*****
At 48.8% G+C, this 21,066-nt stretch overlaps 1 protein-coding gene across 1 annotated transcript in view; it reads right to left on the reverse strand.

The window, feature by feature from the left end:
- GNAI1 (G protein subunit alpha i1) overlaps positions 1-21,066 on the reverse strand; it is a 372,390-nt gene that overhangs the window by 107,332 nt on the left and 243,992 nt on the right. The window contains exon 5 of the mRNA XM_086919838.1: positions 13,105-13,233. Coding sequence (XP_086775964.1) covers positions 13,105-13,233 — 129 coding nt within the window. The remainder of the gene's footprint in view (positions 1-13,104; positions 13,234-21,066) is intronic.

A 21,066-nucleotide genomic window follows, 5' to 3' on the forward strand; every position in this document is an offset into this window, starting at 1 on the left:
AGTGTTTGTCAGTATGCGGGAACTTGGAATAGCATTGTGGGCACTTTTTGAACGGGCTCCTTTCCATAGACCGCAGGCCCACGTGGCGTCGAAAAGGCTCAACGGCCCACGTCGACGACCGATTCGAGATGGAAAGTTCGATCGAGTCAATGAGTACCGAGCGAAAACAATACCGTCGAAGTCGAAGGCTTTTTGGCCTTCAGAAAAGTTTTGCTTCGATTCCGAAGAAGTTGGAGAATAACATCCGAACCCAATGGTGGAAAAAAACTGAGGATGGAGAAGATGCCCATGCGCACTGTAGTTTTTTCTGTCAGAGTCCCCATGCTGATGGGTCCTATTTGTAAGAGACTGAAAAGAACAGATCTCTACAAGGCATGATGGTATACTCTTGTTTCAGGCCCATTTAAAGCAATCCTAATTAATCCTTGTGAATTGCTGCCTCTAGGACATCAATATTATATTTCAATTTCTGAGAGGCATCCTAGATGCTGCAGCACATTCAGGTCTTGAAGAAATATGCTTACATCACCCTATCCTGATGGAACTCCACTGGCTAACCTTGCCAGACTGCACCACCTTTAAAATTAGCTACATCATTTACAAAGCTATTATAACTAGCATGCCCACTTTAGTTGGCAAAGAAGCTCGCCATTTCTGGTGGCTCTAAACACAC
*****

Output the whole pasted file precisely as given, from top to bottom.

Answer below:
At 48.8% G+C, this 21,066-nt stretch overlaps 1 protein-coding gene across 1 annotated transcript in view; it reads right to left on the reverse strand.

The window, feature by feature from the left end:
- GNAI1 (G protein subunit alpha i1) overlaps positions 1-21,066 on the reverse strand; it is a 372,390-nt gene that overhangs the window by 107,332 nt on the left and 243,992 nt on the right. The window contains exon 5 of the mRNA XM_086919838.1: positions 13,105-13,233. Coding sequence (XP_086775964.1) covers positions 13,105-13,233 — 129 coding nt within the window. The remainder of the gene's footprint in view (positions 1-13,104; positions 13,234-21,066) is intronic.

A 21,066-nucleotide genomic window follows, 5' to 3' on the forward strand; every position in this document is an offset into this window, starting at 1 on the left:
AGTGTTTGTCAGTATGCGGGAACTTGGAATAGCATTGTGGGCACTTTTTGAACGGGCTCCTTTCCATAGACCGCAGGCCCACGTGGCGTCGAAAAGGCTCAACGGCCCACGTCGACGACCGATTCGAGATGGAAAGTTCGATCGAGTCAATGAGTACCGAGCGAAAACAATACCGTCGAAGTCGAAGGCTTTTTGGCCTTCAGAAAAGTTTTGCTTCGATTCCGAAGAAGTTGGAGAATAACATCCGAACCCAATGGTGGAAAAAAACTGAGGATGGAGAAGATGCCCATGCGCACTGTAGTTTTTTCTGTCAGAGTCCCCATGCTGATGGGTCCTATTTGTAAGAGACTGAAAAGAACAGATCTCTACAAGGCATGATGGTATACTCTTGTTTCAGGCCCATTTAAAGCAATCCTAATTAATCCTTGTGAATTGCTGCCTCTAGGACATCAATATTATATTTCAATTTCTGAGAGGCATCCTAGATGCTGCAGCACATTCAGGTCTTGAAGAAATATGCTTACATCACCCTATCCTGATGGAACTCCACTGGCTAACCTTGCCAGACTGCACCACCTTTAAAATTAGCTACATCATTTACAAAGCTATTATAACTAGCATGCCCACTTTAGTTGGCAAAGAAGCTCGCCATTTCTGGTGGCTCTAAACACAC